|A.K.A.||Oskar Emil Richard Frenzel|
|Birth||12 November 1855, Berlin, Margraviate of Brandenburg|
|Death||15 May 1915, Berlin, Margraviate of Brandenburg (aged 59 years)|
Oskar Frenzel (12 November 1855 – 15 May 1915) was a German landscape-artist, animal painter and lithographer.
Frenzel was originally a lithographer. He became an animal and landscape painter in addition to his work as a lithographer from 1879 in the evening classes of the teaching institute of Museum of Decorative Arts Berlin. Between 1884 and 1889 he studied at the Prussian Academy of Arts in Berlin under Paul Friedrich Meyerheim and Eugen Bracht. With his colleague Paul Müller-Kaempff in 1889 he "discovered" the fishing village of Ahrenshoop on the Baltic Sea, where an artists' colony emerged in the following years.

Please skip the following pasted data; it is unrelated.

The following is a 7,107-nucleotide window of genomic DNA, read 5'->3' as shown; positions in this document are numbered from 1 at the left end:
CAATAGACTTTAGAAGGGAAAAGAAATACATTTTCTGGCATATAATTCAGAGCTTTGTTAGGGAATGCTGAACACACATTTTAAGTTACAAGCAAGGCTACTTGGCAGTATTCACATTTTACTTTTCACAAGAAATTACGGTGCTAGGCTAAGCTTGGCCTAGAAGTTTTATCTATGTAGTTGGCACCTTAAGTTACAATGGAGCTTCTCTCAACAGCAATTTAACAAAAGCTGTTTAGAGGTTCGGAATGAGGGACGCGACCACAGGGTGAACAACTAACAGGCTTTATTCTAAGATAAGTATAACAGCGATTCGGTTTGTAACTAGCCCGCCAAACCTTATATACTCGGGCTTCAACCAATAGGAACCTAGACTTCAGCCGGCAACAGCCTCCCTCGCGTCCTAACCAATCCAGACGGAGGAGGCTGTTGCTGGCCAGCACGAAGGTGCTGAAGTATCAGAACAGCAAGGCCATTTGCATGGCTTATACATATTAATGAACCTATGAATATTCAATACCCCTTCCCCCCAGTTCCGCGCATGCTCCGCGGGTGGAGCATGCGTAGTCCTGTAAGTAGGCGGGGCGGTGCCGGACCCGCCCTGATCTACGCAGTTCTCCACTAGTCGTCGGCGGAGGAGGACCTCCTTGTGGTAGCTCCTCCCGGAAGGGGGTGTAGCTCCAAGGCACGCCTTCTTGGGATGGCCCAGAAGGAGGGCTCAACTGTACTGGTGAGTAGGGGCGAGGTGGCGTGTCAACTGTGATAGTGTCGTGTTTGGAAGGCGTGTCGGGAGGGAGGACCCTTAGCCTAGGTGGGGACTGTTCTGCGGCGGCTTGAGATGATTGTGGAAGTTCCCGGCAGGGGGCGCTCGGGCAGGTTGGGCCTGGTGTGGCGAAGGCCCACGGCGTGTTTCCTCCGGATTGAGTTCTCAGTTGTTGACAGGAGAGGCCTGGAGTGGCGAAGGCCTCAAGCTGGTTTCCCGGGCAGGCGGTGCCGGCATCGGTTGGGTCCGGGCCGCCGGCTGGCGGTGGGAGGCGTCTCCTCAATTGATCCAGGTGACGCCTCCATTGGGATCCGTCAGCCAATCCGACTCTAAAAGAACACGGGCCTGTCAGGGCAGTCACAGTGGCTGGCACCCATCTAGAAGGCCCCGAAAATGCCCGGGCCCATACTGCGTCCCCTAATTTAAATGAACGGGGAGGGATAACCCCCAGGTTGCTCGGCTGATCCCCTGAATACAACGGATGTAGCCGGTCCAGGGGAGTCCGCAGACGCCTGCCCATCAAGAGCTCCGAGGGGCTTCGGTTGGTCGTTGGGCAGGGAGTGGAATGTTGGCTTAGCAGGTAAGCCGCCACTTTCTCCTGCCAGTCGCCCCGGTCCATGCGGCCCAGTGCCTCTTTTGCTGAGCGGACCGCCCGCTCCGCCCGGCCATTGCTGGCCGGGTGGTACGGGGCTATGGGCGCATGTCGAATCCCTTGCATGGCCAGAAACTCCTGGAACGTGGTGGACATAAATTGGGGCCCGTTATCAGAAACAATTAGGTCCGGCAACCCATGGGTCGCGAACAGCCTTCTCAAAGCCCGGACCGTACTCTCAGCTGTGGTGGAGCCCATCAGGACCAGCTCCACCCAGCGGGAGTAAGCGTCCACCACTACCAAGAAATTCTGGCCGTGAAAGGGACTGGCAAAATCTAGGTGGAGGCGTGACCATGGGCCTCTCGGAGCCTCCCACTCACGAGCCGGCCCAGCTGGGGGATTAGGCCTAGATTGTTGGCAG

He won first prizes at exhibitions in Berlin, such as in 1896 a large gold medal at the International Art Exhibition, Frenzel in 1898 co-founded the Berlin Secession and was a member of its committee. In 1902 he joined the Secession again and was from 1904 until his death a member of the Prussian Academy of Arts. His works were in the Alte Nationalgalerie (Old National Gallery) in Berlin, the Neue Pinakothek (New Pinakothek) in Munich and in the museums of Dresden, Königsberg, Magdeburg and Vienna.